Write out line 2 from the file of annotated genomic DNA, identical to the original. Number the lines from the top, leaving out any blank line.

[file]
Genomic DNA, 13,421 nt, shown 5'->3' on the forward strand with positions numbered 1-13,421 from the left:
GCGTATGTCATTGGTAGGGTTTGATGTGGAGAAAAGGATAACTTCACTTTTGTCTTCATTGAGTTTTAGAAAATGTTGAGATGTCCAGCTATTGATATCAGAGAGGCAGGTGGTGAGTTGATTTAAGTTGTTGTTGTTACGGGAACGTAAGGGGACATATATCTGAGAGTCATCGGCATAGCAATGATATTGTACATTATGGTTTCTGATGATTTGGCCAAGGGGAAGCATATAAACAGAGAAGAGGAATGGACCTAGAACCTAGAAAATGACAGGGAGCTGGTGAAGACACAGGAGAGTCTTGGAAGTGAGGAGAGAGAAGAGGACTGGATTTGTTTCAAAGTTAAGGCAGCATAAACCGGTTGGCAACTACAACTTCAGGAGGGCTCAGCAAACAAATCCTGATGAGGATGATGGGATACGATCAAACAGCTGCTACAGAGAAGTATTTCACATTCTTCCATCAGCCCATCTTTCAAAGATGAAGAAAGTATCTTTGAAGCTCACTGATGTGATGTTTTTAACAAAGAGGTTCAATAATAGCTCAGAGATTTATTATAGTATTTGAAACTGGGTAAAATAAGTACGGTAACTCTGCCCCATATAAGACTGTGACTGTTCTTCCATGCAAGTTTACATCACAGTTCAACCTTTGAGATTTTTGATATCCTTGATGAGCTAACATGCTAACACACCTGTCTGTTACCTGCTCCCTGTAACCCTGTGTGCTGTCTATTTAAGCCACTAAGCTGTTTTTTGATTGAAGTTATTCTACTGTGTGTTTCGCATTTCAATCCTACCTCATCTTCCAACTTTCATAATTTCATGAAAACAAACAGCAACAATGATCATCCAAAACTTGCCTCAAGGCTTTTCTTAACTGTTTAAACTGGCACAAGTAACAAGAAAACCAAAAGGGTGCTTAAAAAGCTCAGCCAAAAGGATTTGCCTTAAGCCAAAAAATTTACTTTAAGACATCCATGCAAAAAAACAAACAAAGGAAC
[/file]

GCGTATGTCATTGGTAGGGTTTGATGTGGAGAAAAGGATAACTTCACTTTTGTCTTCATTGAGTTTTAGAAAATGTTGAGATGTCCAGCTATTGATATCAGAGAGGCAGGTGGTGAGTTGATTTAAGTTGTTGTTGTTACGGGAACGTAAGGGGACATATATCTGAGAGTCATCGGCATAGCAATGATATTGTACATTATGGTTTCTGATGATTTGGCCAAGGGGAAGCATATAAACAGAGAAGAGGAATGGACCTAGAACCTAGAAAATGACAGGGAGCTGGTGAAGACACAGGAGAGTCTTGGAAGTGAGGAGAGAGAAGAGGACTGGATTTGTTTCAAAGTTAAGGCAGCATAAACCGGTTGGCAACTACAACTTCAGGAGGGCTCAGCAAACAAATCCTGATGAGGATGATGGGATACGATCAAACAGCTGCTACAGAGAAGTATTTCACATTCTTCCATCAGCCCATCTTTCAAAGATGAAGAAAGTATCTTTGAAGCTCACTGATGTGATGTTTTTAACAAAGAGGTTCAATAATAGCTCAGAGATTTATTATAGTATTTGAAACTGGGTAAAATAAGTACGGTAACTCTGCCCCATATAAGACTGTGACTGTTCTTCCATGCAAGTTTACATCACAGTTCAACCTTTGAGATTTTTGATATCCTTGATGAGCTAACATGCTAACACACCTGTCTGTTACCTGCTCCCTGTAACCCTGTGTGCTGTCTATTTAAGCCACTAAGCTGTTTTTTGATTGAAGTTATTCTACTGTGTGTTTCGCATTTCAATCCTACCTCATCTTCCAACTTTCATAATTTCATGAAAACAAACAGCAACAATGATCATCCAAAACTTGCCTCAAGGCTTTTCTTAACTGTTTAAACTGGCACAAGTAACAAGAAAACCAAAAGGGTGCTTAAAAAGCTCAGCCAAAAGGATTTGCCTTAAGCCAAAAAATTTACTTTAAGACATCCATGCAAAAAAACAAACAAAGGAAC